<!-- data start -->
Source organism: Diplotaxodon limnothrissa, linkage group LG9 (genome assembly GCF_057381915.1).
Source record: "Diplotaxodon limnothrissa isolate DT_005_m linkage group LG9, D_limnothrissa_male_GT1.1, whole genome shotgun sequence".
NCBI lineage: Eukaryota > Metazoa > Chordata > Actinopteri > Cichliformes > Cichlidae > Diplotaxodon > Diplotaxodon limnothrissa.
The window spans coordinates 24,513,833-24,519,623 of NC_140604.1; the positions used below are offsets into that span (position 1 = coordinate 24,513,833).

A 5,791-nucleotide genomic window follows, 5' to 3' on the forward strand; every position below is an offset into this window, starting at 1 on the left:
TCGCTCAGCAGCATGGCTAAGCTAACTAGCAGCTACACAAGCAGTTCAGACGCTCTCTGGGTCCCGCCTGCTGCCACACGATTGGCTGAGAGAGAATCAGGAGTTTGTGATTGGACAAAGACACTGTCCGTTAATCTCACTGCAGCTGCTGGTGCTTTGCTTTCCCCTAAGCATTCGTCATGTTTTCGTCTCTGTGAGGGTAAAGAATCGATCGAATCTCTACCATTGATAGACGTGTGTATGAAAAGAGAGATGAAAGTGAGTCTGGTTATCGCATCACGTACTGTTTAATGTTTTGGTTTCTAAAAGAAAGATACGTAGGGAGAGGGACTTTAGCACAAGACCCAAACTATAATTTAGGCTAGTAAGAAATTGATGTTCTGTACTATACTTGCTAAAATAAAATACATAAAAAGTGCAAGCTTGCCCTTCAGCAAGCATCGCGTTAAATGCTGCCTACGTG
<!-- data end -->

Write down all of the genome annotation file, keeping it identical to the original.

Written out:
Source organism: Diplotaxodon limnothrissa, linkage group LG9 (genome assembly GCF_057381915.1).
Source record: "Diplotaxodon limnothrissa isolate DT_005_m linkage group LG9, D_limnothrissa_male_GT1.1, whole genome shotgun sequence".
NCBI lineage: Eukaryota > Metazoa > Chordata > Actinopteri > Cichliformes > Cichlidae > Diplotaxodon > Diplotaxodon limnothrissa.
The window spans coordinates 24,513,833-24,519,623 of NC_140604.1; the positions used below are offsets into that span (position 1 = coordinate 24,513,833).

A 5,791-nucleotide genomic window follows, 5' to 3' on the forward strand; every position below is an offset into this window, starting at 1 on the left:
TCGCTCAGCAGCATGGCTAAGCTAACTAGCAGCTACACAAGCAGTTCAGACGCTCTCTGGGTCCCGCCTGCTGCCACACGATTGGCTGAGAGAGAATCAGGAGTTTGTGATTGGACAAAGACACTGTCCGTTAATCTCACTGCAGCTGCTGGTGCTTTGCTTTCCCCTAAGCATTCGTCATGTTTTCGTCTCTGTGAGGGTAAAGAATCGATCGAATCTCTACCATTGATAGACGTGTGTATGAAAAGAGAGATGAAAGTGAGTCTGGTTATCGCATCACGTACTGTTTAATGTTTTGGTTTCTAAAAGAAAGATACGTAGGGAGAGGGACTTTAGCACAAGACCCAAACTATAATTTAGGCTAGTAAGAAATTGATGTTCTGTACTATACTTGCTAAAATAAAATACATAAAAAGTGCAAGCTTGCCCTTCAGCAAGCATCGCGTTAAATGCTGCCTACGTG